Using essential oils for pets is a great way to support your pet’s health, naturally, while saving hundreds and maybe even thousands on vet bills. Adding essential oils into my pets regimen has been a true blessing and I'm confident it will be for you too!
"Essential oils are the most holistic modality that I know of."
~ Melissa Shelton DVM, Holistic Vet.
The feedback most people hear when it comes to essential oils and pets is DANGER… DANGER do not use or use with caution! And if you’re using a synthetic adulterated essential oil (which is what 98% of the oils sold on the market are), I would strongly head these warnings. However, this is false guidance when one is using genuine therapeutic grade essential oils.
Essential oils do not just offer a natural healing solution for humans, but they are a huge blessing to those of us who have and cherish our beloved pets.
Have you ever noticed your pet eating plants or grass? My dogs actually graze like horses. Well this is actually a normal routine for them as they ingest plants and grass, etc. in order to settle their stomach, promote vomiting, or simply because they need the greens. Animals enjoy plants and many live off of a plant/grass based diet. Fresh plants have all the nutrients of essential oils, but in very small quantities, which stands to reason why our pets would benefit from the use of essential oils, just as we do.
Essential oils for pets are not just limited to the larger breads like dogs and hoses, but the oils can also be used on cats, birds, rats and just about every species known to man, in fact I’ve even heard about some people that even “oil” their fish. Well, if they’re anything like my dogs and cat, I’m sure the fish love their lemon water too!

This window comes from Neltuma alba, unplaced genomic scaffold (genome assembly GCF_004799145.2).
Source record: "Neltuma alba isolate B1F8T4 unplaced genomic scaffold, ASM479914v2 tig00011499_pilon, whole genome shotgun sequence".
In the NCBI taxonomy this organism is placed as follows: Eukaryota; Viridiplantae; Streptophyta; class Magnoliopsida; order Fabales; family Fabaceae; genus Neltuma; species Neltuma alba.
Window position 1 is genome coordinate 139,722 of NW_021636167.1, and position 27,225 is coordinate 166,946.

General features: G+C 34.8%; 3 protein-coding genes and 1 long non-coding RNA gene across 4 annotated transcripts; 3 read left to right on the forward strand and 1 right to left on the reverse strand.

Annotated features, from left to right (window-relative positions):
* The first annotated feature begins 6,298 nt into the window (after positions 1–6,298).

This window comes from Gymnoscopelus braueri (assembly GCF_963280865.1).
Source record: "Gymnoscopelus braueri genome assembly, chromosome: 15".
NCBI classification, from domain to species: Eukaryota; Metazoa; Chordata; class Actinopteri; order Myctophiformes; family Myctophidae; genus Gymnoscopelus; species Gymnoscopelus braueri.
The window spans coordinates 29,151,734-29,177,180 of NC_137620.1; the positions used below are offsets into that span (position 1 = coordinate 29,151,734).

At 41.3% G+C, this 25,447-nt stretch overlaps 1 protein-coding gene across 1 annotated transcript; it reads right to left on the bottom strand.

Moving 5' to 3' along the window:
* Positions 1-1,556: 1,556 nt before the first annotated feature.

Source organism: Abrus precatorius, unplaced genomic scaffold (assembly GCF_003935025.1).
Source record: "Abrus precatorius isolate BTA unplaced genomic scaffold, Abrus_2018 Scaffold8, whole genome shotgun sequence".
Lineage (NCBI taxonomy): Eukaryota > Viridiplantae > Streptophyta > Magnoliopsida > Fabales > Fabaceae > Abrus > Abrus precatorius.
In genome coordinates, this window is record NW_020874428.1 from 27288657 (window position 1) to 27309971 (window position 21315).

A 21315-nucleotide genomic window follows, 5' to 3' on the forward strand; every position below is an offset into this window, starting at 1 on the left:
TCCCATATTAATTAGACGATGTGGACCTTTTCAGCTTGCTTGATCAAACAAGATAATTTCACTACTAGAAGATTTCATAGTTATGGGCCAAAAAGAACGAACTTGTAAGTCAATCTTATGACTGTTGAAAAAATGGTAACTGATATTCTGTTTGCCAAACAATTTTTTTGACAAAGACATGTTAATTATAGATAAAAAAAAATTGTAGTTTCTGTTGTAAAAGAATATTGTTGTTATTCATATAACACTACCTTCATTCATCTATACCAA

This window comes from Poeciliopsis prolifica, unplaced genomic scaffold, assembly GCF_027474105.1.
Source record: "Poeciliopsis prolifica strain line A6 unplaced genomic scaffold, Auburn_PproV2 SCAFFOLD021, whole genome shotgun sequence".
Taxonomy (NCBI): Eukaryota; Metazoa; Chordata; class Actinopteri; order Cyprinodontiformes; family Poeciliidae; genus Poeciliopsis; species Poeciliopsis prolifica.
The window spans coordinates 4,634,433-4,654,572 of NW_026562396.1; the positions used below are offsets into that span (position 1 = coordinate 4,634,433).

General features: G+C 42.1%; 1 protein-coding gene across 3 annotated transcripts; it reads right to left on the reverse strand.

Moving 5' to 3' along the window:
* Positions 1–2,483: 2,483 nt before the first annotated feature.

For tips and guidance on using essential oils for some of the most common household/farm pets, please click on the species below.
Just like people, when using ONLY true therapeutic grade essential oils essential oils for pets can be used through inhalation, topically and internally. However, there are some key points that it is important to be aware of with each use.
If you think you can smell bad or foul smells, think again. Your pet is extremely sensitive to smell and can actually smell things thousands of times stronger than you or I can. Because of their keen sense of smell, pet also have a physical sensitivity to synthetic chemicals such as artificial air fresheners, toxic cleaners, cigarette smoke and perfume.
When working with essential oil for pets, although they are good for them, we need to be sensitive to this fact when introducing the pet to essential oils.
It is recommended to introduce the pet slowly to the smell. For example, when diffusing the oils for the first time use mild oil and diffuse it in a large room where the pet can get away from the smell. You’ll be surprised to find in time that they will actually gravitate to the diffuser. Some pets, especially dogs, actually like to sit right under the diffuser. It is also best to diffuse only a few drops of oils and for short sessions, like 15-20 minutes. In time, you’ll be able to run your diffuser 24-7, like I practically do.
When applying essential oils to your pet topically, it is best to start out with diluting your essential oil with a carrier oil, such as an organic first pressed virgin olive oil or similar. Melissa Shelton DVM recommends 1-4 drops per ounce of carrier oil as a good starting place and then increase from there. There are many oils that I safely apply neat, or undiluted to my pets, however, as your learning, please start all oils out by diluting them first.
You can safely apply the oils anywhere except in the undiluted in the eyes, directly in the ear canal, on the genital area or other sensitive areas. That means that if your dog cut his leg, apply the appropriate oil directly to the wound.